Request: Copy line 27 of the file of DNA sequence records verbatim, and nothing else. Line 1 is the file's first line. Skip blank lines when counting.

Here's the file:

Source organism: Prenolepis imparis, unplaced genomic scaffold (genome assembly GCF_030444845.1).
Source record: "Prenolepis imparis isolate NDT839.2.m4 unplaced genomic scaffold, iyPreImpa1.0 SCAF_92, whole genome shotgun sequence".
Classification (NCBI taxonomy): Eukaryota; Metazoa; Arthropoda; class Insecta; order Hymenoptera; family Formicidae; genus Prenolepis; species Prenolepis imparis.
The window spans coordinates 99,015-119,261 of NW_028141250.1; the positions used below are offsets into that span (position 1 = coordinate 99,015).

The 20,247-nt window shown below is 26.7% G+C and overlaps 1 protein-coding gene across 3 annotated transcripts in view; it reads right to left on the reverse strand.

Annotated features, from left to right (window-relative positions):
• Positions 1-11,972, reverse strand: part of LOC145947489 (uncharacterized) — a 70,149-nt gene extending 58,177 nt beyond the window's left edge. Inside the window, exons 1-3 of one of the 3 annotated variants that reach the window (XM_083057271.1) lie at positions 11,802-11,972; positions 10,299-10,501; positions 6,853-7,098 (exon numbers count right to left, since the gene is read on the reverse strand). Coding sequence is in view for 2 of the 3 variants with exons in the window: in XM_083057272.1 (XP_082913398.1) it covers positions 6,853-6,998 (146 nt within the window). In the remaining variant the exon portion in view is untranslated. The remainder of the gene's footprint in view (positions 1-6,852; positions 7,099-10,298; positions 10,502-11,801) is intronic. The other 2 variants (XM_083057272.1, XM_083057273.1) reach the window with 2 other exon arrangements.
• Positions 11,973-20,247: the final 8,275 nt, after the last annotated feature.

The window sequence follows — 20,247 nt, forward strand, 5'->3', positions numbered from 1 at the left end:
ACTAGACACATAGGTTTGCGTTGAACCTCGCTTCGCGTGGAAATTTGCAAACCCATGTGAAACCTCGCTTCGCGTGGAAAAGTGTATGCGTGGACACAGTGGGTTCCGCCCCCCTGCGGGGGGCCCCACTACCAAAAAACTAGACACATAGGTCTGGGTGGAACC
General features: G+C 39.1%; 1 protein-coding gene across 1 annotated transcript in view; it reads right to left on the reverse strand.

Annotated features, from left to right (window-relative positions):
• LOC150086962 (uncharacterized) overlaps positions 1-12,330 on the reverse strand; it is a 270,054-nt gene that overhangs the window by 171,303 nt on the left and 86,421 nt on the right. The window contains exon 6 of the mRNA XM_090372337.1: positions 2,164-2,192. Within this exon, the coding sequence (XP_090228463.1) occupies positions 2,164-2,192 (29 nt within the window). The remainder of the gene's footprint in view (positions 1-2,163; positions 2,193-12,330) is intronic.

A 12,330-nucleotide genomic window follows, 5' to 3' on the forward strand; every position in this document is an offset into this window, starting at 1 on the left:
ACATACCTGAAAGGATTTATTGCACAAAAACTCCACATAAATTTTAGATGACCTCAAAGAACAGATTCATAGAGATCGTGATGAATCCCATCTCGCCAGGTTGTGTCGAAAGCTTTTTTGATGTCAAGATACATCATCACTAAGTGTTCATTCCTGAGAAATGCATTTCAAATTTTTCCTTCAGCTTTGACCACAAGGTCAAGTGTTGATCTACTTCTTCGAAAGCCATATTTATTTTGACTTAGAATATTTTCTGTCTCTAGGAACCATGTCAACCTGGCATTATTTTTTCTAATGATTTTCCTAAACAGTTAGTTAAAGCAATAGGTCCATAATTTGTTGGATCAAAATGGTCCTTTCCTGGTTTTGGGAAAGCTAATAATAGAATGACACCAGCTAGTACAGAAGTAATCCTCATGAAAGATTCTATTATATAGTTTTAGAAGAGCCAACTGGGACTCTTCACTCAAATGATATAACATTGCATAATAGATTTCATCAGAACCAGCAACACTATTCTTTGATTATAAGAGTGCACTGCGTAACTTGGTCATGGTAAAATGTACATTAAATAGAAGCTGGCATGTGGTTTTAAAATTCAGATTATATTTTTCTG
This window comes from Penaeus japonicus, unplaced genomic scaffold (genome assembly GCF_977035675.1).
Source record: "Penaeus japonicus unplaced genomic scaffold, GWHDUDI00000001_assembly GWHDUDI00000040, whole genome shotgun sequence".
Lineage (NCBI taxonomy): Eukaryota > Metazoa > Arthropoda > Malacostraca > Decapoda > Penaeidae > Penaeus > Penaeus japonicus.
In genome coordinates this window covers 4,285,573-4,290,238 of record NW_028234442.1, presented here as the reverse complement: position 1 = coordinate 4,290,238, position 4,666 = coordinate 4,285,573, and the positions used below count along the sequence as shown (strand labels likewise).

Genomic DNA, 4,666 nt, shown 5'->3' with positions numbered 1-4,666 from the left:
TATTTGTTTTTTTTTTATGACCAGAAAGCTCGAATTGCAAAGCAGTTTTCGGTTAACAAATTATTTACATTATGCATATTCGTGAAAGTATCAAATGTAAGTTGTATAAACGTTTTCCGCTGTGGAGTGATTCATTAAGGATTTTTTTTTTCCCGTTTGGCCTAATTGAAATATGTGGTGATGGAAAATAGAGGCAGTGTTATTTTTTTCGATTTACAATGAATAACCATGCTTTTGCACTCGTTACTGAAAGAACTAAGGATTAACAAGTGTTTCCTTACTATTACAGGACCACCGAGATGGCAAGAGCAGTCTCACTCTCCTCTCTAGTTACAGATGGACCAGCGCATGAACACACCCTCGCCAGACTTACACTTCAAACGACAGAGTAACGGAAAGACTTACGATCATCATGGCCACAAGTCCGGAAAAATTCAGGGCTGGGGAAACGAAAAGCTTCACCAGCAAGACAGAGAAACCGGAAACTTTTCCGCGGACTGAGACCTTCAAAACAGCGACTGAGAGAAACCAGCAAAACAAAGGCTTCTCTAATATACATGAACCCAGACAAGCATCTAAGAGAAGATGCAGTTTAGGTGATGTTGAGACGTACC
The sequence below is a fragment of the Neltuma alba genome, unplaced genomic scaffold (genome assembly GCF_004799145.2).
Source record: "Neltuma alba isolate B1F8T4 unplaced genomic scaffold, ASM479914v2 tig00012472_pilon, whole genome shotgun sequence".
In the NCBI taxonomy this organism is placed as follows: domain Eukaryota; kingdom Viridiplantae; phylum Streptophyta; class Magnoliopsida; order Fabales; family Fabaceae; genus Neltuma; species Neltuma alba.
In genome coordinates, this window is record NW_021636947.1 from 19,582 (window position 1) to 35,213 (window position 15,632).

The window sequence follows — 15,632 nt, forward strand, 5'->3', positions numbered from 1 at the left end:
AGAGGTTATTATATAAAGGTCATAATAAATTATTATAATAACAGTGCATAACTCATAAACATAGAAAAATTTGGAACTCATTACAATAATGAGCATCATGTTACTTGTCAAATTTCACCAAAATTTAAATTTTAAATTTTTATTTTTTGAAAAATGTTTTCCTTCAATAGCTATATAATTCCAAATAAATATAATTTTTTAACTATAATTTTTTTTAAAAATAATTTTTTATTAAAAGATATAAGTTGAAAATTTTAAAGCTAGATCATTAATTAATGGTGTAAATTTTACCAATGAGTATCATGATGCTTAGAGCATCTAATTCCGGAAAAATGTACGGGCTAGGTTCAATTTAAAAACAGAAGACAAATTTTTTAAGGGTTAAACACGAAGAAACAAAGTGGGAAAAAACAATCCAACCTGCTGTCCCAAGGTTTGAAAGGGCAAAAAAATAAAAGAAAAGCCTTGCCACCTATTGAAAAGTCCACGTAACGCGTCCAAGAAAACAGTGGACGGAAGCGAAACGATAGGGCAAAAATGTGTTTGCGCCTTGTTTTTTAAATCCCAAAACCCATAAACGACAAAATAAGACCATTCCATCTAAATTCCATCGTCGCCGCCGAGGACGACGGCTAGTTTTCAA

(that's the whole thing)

AGAGGTTATTATATAAAGGTCATAATAAATTATTATAATAACAGTGCATAACTCATAAACATAGAAAAATTTGGAACTCATTACAATAATGAGCATCATGTTACTTGTCAAATTTCACCAAAATTTAAATTTTAAATTTTTATTTTTTGAAAAATGTTTTCCTTCAATAGCTATATAATTCCAAATAAATATAATTTTTTAACTATAATTTTTTTTAAAAATAATTTTTTATTAAAAGATATAAGTTGAAAATTTTAAAGCTAGATCATTAATTAATGGTGTAAATTTTACCAATGAGTATCATGATGCTTAGAGCATCTAATTCCGGAAAAATGTACGGGCTAGGTTCAATTTAAAAACAGAAGACAAATTTTTTAAGGGTTAAACACGAAGAAACAAAGTGGGAAAAAACAATCCAACCTGCTGTCCCAAGGTTTGAAAGGGCAAAAAAATAAAAGAAAAGCCTTGCCACCTATTGAAAAGTCCACGTAACGCGTCCAAGAAAACAGTGGACGGAAGCGAAACGATAGGGCAAAAATGTGTTTGCGCCTTGTTTTTTAAATCCCAAAACCCATAAACGACAAAATAAGACCATTCCATCTAAATTCCATCGTCGCCGCCGAGGACGACGGCTAGTTTTCAA